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The Labour Party is a British democratic socialist political party that has its origins in the foundation of the Labour Representation Committee in 1900 and the emergence of a distinct Labour group in Parliament. Following the 1906 general election the members of this parliamentary association decided formally to adopt the name 'The Labour Party' on 15 February 1906.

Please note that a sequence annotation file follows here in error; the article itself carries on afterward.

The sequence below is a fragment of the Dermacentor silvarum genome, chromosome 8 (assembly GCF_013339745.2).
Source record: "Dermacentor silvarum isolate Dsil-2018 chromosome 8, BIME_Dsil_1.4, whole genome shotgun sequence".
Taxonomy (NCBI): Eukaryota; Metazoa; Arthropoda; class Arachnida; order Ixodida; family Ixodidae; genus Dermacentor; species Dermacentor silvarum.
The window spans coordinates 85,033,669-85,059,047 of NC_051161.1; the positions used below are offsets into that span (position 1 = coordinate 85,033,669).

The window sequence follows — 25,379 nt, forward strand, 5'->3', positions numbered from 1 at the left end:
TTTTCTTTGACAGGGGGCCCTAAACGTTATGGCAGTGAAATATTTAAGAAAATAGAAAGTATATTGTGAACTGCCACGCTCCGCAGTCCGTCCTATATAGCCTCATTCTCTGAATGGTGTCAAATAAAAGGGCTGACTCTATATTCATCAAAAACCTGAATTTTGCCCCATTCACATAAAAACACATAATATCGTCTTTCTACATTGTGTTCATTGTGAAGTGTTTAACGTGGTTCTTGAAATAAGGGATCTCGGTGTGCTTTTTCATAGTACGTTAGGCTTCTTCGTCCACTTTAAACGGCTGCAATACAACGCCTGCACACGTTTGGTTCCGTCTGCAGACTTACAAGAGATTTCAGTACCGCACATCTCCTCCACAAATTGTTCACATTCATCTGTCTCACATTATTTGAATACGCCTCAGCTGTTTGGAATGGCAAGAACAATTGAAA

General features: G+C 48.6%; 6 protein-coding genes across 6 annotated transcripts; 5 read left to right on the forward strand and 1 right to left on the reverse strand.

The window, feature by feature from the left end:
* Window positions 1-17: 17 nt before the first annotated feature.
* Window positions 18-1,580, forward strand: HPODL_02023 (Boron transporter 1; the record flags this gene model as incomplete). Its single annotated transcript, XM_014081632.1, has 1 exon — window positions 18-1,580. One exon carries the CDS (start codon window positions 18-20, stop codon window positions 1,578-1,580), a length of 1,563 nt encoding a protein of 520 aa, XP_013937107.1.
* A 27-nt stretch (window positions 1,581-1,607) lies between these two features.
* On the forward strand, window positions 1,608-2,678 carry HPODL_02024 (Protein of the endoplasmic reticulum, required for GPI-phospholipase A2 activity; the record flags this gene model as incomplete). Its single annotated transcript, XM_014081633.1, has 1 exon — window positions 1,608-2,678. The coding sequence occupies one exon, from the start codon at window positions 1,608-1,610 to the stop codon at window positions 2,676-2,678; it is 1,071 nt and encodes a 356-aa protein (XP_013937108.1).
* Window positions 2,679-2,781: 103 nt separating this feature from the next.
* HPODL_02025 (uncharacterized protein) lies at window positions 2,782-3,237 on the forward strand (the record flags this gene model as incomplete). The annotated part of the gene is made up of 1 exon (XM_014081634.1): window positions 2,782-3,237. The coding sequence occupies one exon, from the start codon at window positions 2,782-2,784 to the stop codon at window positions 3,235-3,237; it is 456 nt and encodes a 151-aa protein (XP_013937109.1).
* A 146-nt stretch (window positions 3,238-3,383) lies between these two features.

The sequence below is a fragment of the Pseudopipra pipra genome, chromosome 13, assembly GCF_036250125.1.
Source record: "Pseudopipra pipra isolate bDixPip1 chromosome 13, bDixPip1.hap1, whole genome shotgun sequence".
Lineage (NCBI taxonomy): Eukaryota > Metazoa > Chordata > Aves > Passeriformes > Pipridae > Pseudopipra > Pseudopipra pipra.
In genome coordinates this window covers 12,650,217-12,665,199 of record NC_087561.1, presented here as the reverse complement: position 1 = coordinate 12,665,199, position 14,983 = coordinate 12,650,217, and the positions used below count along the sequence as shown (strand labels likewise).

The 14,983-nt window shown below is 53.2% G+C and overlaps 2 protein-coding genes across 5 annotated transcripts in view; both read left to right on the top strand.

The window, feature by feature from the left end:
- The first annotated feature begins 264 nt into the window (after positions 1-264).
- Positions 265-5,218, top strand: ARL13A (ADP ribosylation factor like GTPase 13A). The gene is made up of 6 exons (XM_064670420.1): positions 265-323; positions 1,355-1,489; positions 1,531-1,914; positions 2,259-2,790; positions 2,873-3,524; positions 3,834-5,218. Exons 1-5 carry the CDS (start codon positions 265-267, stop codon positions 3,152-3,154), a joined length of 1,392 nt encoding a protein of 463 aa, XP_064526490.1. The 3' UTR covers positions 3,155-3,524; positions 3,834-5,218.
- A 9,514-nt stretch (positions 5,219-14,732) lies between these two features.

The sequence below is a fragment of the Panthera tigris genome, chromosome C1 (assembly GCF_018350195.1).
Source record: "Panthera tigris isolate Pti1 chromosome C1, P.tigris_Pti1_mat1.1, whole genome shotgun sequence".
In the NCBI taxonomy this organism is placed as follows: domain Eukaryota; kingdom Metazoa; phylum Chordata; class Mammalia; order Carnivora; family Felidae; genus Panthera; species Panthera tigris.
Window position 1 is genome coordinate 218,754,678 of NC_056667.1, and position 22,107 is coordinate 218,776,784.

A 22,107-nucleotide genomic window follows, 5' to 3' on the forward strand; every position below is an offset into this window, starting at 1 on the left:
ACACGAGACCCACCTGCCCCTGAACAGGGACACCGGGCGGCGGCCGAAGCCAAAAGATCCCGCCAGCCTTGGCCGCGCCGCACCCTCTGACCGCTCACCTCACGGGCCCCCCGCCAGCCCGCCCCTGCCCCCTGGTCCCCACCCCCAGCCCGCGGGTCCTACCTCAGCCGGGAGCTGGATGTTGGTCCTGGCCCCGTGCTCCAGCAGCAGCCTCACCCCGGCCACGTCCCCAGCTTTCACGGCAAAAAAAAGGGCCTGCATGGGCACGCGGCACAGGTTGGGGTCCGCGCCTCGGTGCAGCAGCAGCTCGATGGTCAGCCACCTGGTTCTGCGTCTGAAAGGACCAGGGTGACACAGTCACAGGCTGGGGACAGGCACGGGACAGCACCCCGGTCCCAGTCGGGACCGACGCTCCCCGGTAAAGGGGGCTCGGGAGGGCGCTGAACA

The Labour Party formed a minority government under Ramsay MacDonald in 1924 and again in 1929-1931, but was returned with a large majority in the 1945 general election. During the 1945-1951 government Labour, under Prime Minister Clement Atlee, established the National Health Service and the Welfare State and took key industries and utilities into national ownership. Labour was returned to power again in 1964-1970 and 1974-1979, pursuing a programme of liberal social reforms.
In 1979 Margaret Thatcher’s Conservative Party won the general election and Labour remained in opposition until 1997 when they were returned to power under Tony Blair and remained in government until 2010.